Basics Dog Training Home Page
Guide To Diagnosing And Treating Dog
Dog Health Problems
one of the most important people in your dog's life. You should
choose your veterinarian just as you select your own doctor..
Dog Health Emergencies
an emergency or an accident, you can
reduce your dog’s immediate pain.......
a number of pet grooming
methods that can be used to groom your dog ....
Puppy In The House: Welcome Home!
On your puppy's first day home,
give him a complete tour around the house on a loose leash. This is the
pup's first introduction to whatever limitations you want to put on his
future access to your possessions - your furniture, golf clubs, books,
the kids' toy shelves, etc.
This is not the right time for "no." (The puppy might begin to think
that "no" is his name!) Instead, use a guttural "Yack!" combined with a
very slight tug-and-release of the leash as he sniffs to warn him away
from untouchables. He's new at this, but just saying, "Puppy!" in a
happy voice may be enough to get him to look at you - "Good dog." Back
to happy chatter as you move on.
All you are doing is letting him know by means of prevention (a growl
sound he understands) what things he will have to avoid in the future.
Let him sniff first because he'll remember the objects more by scent
than by sight. He looks up at you and he is praised. Think of it this
way: "No!" means "Don't do that!" whereas "Yack!" means "Don't even
think of doing it!" Chit-chat is natural and pleasurable to both of
you; but in the beginning the puppy will only pick up on his name
because everyone uses it in connection with things he finds pleasurable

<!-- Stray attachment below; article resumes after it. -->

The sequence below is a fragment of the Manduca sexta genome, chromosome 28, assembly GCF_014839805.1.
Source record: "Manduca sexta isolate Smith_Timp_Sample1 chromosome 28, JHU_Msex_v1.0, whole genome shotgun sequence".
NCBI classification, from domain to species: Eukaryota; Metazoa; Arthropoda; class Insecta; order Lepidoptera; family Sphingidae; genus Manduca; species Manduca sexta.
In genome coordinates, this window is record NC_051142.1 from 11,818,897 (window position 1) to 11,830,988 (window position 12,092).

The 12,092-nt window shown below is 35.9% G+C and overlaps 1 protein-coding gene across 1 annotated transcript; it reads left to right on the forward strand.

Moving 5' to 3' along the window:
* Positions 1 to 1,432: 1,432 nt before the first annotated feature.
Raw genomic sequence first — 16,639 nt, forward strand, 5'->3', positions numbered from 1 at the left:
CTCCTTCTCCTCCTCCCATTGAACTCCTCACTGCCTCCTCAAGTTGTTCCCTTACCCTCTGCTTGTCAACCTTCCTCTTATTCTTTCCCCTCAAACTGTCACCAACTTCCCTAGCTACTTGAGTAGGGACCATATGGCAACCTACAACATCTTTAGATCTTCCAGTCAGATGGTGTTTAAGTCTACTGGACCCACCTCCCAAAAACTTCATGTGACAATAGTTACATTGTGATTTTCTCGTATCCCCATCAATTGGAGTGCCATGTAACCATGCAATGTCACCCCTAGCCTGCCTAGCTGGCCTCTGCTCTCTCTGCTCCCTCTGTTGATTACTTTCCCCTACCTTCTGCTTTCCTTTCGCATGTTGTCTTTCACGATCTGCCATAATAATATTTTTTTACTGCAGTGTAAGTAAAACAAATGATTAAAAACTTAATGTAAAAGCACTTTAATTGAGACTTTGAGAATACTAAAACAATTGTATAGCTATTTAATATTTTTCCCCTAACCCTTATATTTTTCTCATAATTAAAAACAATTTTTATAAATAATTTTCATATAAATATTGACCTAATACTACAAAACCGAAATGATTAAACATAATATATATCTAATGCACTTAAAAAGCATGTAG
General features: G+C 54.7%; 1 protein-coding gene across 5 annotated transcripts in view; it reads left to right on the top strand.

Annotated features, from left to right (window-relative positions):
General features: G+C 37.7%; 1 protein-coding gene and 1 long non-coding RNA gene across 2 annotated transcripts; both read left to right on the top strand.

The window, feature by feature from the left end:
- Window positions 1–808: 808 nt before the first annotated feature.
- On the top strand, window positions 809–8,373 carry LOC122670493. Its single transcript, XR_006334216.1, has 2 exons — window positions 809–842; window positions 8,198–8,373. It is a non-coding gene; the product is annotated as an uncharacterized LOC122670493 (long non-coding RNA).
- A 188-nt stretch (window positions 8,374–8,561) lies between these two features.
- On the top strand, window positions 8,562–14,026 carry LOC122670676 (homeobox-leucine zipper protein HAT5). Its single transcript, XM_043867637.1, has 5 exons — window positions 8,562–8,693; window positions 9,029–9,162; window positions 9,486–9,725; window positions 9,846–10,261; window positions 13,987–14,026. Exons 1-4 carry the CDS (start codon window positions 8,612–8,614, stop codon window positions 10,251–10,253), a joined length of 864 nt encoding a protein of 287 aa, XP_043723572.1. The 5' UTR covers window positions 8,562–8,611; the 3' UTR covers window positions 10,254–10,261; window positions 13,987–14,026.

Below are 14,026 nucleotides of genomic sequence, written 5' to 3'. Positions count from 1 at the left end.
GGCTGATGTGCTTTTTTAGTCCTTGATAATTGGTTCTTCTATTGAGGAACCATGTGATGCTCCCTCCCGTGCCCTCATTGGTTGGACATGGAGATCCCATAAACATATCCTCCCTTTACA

- play, food or praise.
If you use the word "din-din"
many times while
fixing his meals, that word will stand out in the midst of a five
minute speech on nutrition as a clue to the observant pup that he is
about to eat. The human-canine teaching language is based on short,
simple words that are consistently applied to specific actions.
This first guided tour teaches your puppy the layout of his new home,
what it looks like, smells like, even feels like (rugs, carpets, tile,
wood) and that some things are off limits even to adorable puppies.
There is one more important lesson he is learning from this adventure:
that you are his new Leader, the He or She-Who-Must-Be-Obeyed.
do not take on this role, the puppy will. Somebody's got to do it, and
he'll fill the vacancy immediately! You may be familiar with the
saying, "Lead, follow or get out of my way." Every dog is born knowing
it and continues to live by it!
Once the house tour is over, now it's down to specifics. Show Sparky
where his water bowl will always be. Let him investigate his crate.
Then take him outside (still on leash) to the exact area where you want
him to eliminate. Stand there until he does. (Patience. He's new at
this.) Praise quietly as he goes, after which you can make the same
kind of tour outside, with warnings about flower or vegetable beds,
bushes or plants.
Or you may live in a city and
by law (and responsible
dog ownership) must curb Sparky. Go to the quietest no-parking spot you
can find. If you remain on the sidewalk, he will naturally want to join
you, so stand down in the street with him. It will take time, plus your
casual, confident attitude, to get him used to the noise, the confusion
and the speed and size of trucks and taxis. No outside walking tour at
this time. Wait until his immunizations are complete, by which time he
will also be more accepting of city life.
Note: If the original trip home from where you picked up Sparky took
more than an hour, reverse the two "tours" to let the pup eliminate
There are more
information articles on all aspects of basics dog training, dog health
issues, dog behavior,dog grooming and dog nutrition in
John Mailer's article directory
Copyright 2007 http://www.BasicsDogTraining .com
A New Puppy In
The House: Welcome Home!